By Robin Scott
The NSS North Houston Chapter hosted Houston Air Traffic Controllers Holly Cron and Jesse Strickland who spoke on “How Air Traffic Control (ATC) Operations are affected by Space Travel.” Their talk was timely because of the increase of space launches.
The U.S. has 14 space launch and re-entry ports, i.e., spaceports. Air Traffic Controllers have three types of facility positions: Tower, Terminal Radar Approach Control Facilities, and Center. There are six-ATC areas that coordinate space flights in Boca Chica. Air Traffic Controllers utilize communication skills and computers to track flights and weather and change flight plans. However, in oceanic areas, they use pen and paper instead of computers. Air Traffic Controllers do annual training on space launches, re-entry, and airspace sterilization (establishing safety focus zones).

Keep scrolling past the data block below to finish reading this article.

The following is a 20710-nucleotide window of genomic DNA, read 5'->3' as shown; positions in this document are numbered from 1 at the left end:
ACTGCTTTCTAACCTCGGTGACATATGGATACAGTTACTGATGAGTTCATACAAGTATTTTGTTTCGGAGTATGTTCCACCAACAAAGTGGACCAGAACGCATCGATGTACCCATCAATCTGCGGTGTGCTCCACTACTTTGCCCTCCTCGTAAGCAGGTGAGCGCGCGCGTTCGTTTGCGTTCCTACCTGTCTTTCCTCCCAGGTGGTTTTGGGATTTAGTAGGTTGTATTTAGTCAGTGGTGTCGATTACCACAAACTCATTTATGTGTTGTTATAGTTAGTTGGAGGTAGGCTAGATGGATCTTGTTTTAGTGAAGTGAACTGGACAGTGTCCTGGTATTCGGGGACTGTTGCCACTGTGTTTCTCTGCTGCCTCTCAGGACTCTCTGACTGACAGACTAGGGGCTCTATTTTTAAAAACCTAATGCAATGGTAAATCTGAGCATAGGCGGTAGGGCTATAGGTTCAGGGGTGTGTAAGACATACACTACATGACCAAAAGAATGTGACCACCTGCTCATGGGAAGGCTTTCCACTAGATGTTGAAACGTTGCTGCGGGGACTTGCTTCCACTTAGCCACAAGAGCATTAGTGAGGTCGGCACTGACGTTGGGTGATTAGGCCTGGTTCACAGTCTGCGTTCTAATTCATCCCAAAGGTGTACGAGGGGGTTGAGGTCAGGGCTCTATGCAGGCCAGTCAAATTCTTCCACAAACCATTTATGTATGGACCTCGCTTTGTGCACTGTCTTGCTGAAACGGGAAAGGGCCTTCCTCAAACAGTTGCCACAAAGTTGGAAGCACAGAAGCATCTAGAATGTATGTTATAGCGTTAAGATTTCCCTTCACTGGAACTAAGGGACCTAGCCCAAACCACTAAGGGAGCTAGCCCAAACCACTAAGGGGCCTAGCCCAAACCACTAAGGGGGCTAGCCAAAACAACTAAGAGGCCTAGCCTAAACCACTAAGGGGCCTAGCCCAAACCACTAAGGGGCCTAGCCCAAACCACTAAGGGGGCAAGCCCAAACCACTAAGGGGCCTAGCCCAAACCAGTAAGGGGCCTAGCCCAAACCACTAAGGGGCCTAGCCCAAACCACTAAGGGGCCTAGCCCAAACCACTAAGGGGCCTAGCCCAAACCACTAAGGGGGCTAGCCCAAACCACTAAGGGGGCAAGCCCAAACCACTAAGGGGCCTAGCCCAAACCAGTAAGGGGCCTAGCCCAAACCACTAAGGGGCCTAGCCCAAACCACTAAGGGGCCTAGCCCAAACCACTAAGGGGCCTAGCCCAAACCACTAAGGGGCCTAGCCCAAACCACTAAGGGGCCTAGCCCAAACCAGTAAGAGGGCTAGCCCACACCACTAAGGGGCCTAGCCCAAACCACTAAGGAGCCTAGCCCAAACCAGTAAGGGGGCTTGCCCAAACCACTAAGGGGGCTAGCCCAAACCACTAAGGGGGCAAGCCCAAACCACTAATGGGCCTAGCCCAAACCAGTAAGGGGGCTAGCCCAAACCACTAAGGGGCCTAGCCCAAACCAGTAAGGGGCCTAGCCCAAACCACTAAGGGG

The Federal Aviation Administration (FAA) Office of Commercial Space Transportation (known by the acronym AST) licenses launch and re-entry operations and spaceports. At least 10 days before every launch, the FAA ATC System Command Center in Warrington, Virginia does the following:
- Ensures that the space launch and reentry operations are safely and efficiently integrated in the National Airspace System, which includes a hotline for Air Traffic Controllers to communicate issues.
- Sends a Notice to Air Missions (NOTAM) and a notice to mariners. Airlines use NOTAMs to plan flight routes. For space launches, certain routes cannot be taken and flights may be delayed. Pilots use NOTAMS as a brief for the route of their flight. For unforeseen changes that were not on the NOTAM, Air Traffic Controllers can use a frequency to contact pilots.
On launch days, Air Traffic Controllers are given a Temporary Flight Restriction for the altitude, area, and time that aircraft cannot enter Aircraft Hazard Areas (AHAs). AHAs cover vehicle launch and ascent, jettison items, and stage re-entries. Debris Response Areas are similar to AHAs but can only be applied in radar-controlled airspace. No radar exists in the Gulf of Mexico.
Spaceport map courtesy FAA.